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Jul 31, 2012, 08.37 AM IST
Two weeks back, a strong statement by RBI governor D Subbarao on the government's dictatorial style of exercising ownership in state-owned bank triggered mixed reactions among bank bosses.
Two weeks back, a strong statement by RBI governor D Subbarao on the government's dictatorial style of exercising ownership in state-owned bank triggered mixed reactions among bank bosses. Some were heartened by RBI's support, while others were highly apprehensive of being sandwiched between the regulator and the administrator.
And financial services secretary DK Mittal's "suggestions" last week on how state-owned banks should be doing business has caused a sense of unease among many bank chiefs, and also does not appear to have gone down well with a section of the regulator.
Mittal's "suggestions" (some bankers say instructions) include extending more credit to agriculture and small and medium enterprises, capping bulk deposits, ultra small branches, joint lending platform, uniform dais to bid for IT software, revising interest rates and so on. Senior bankers say there has been over a couple of dozens of such suggestions/directives from the finance ministry over the last year.
Two weeks back, the RBI governor had said there occasionally were concerns over the government exercising its ownership rights not through the established channel which is the board mechanism, but outside of board. "I don't think that it is a good example of good corporate governance," Subbarao had said.
And some feel Mittal's recent comments can widen the rift between the RBI and finance ministry.
"No banker can say those are unhealthy measures for the banking industry," an executive director from a Mumbai-based bank told moneycontrol.com.
"Banks are individually discussing all suggestions at the board's level. Sooner or later, the same set of directive would have come from the RBI itself. But one needs to read between the lines. So who should banks listen to? This is an issue of corporate governance and banks are getting sandwiched between the RBI and the finance ministry," the official said.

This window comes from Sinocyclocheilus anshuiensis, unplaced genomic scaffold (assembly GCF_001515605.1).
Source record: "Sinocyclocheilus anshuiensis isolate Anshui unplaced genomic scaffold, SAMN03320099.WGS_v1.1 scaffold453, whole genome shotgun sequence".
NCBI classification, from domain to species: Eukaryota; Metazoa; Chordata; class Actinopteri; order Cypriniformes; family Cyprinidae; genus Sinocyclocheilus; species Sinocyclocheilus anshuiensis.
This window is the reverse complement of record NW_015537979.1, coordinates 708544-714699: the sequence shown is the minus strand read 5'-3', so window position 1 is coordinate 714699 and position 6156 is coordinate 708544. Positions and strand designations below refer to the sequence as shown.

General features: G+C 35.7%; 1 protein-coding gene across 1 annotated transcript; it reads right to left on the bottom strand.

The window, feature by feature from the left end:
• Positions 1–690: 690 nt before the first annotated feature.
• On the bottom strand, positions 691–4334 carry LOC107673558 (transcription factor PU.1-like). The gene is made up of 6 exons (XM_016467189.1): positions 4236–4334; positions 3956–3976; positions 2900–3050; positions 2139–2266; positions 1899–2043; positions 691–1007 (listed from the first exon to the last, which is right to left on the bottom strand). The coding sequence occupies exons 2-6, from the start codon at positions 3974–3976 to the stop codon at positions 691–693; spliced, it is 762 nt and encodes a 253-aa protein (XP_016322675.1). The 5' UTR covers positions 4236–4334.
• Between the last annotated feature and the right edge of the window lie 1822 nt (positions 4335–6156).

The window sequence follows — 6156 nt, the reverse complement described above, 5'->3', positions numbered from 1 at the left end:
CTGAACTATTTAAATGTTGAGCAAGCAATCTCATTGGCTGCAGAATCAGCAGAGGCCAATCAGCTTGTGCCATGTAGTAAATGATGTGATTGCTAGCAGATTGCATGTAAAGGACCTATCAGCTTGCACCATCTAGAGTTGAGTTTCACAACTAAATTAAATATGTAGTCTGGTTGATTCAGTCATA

And Mittal's free-flowing directives are causing angst within the regulator as well.
"It is a regulator's job to frame policies and it is FinMin's lookout to ensure proper implementation. The repeated directives from the ministry are taking away the independence of banks' individual board. The same can be done through proper channel like board mechanism," said a senior official at the regulator.
Even though some of D K Mittal's proposals augur well for the banking industry, there are some practical bottlenecks to implement it, said a senior banker, who had once served rural branches as a branch manger. For example, there is a particular reason as to why banks may be shying away from agricultural credit. When banks give loans to farmers, there is always a high risk of defaults. In most of the cases, a gram pradhan (village head), who enjoys huge political clout keeps instigating farmers not to repay loans especially when an election is nearing. He gets prior intimation from his political masters about a probable farmer loan waiver. Consequently, farmers continue to default. This also creates room for corruption for a branch manager, who keeps renewing loans so that the original loan does not show up as a bad asset.
Bank chiefs are hoping the regulator and the finance ministry resolve their difference so that they won't be forced to take sides.
"There are some overlapping of areas between the regulator and our major shareholder (government)," said a CMD of a south-based lender.
"Both of them need to sort it out in due course. We wait for an amicable solution that will be of great help for banks' operation," the CMD said.
Periodic cold war between RBI and the department of financial services is nothing new. But it always makes headlines whenever it surfaces.
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